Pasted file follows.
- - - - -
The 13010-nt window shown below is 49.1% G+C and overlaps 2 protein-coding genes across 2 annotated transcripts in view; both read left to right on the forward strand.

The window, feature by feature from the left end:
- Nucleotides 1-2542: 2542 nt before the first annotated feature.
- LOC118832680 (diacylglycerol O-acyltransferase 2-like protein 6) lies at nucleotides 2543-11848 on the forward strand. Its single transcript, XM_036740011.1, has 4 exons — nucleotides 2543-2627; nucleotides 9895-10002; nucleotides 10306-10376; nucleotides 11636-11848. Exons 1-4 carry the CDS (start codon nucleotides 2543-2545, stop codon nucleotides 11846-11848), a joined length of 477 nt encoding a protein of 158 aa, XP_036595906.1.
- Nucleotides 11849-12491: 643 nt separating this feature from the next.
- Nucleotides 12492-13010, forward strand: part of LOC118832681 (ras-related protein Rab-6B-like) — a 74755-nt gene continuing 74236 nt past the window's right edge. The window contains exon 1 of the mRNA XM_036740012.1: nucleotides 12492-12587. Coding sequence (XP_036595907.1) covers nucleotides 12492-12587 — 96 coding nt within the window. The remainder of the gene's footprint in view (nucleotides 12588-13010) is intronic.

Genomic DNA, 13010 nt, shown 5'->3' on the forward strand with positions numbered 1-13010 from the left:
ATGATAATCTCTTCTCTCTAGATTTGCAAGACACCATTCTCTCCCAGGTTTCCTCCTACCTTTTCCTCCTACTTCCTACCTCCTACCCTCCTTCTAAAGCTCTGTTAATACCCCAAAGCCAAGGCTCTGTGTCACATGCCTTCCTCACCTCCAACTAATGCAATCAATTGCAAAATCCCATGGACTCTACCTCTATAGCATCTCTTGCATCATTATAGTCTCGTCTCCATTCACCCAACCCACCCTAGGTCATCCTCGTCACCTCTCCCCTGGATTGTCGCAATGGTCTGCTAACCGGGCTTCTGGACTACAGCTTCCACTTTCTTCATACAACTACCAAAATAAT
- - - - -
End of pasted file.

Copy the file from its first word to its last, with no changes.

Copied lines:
The 13010-nt window shown below is 49.1% G+C and overlaps 2 protein-coding genes across 2 annotated transcripts in view; both read left to right on the forward strand.

The window, feature by feature from the left end:
- Nucleotides 1-2542: 2542 nt before the first annotated feature.
- LOC118832680 (diacylglycerol O-acyltransferase 2-like protein 6) lies at nucleotides 2543-11848 on the forward strand. Its single transcript, XM_036740011.1, has 4 exons — nucleotides 2543-2627; nucleotides 9895-10002; nucleotides 10306-10376; nucleotides 11636-11848. Exons 1-4 carry the CDS (start codon nucleotides 2543-2545, stop codon nucleotides 11846-11848), a joined length of 477 nt encoding a protein of 158 aa, XP_036595906.1.
- Nucleotides 11849-12491: 643 nt separating this feature from the next.
- Nucleotides 12492-13010, forward strand: part of LOC118832681 (ras-related protein Rab-6B-like) — a 74755-nt gene continuing 74236 nt past the window's right edge. The window contains exon 1 of the mRNA XM_036740012.1: nucleotides 12492-12587. Coding sequence (XP_036595907.1) covers nucleotides 12492-12587 — 96 coding nt within the window. The remainder of the gene's footprint in view (nucleotides 12588-13010) is intronic.

Genomic DNA, 13010 nt, shown 5'->3' on the forward strand with positions numbered 1-13010 from the left:
ATGATAATCTCTTCTCTCTAGATTTGCAAGACACCATTCTCTCCCAGGTTTCCTCCTACCTTTTCCTCCTACTTCCTACCTCCTACCCTCCTTCTAAAGCTCTGTTAATACCCCAAAGCCAAGGCTCTGTGTCACATGCCTTCCTCACCTCCAACTAATGCAATCAATTGCAAAATCCCATGGACTCTACCTCTATAGCATCTCTTGCATCATTATAGTCTCGTCTCCATTCACCCAACCCACCCTAGGTCATCCTCGTCACCTCTCCCCTGGATTGTCGCAATGGTCTGCTAACCGGGCTTCTGGACTACAGCTTCCACTTTCTTCATACAACTACCAAAATAAT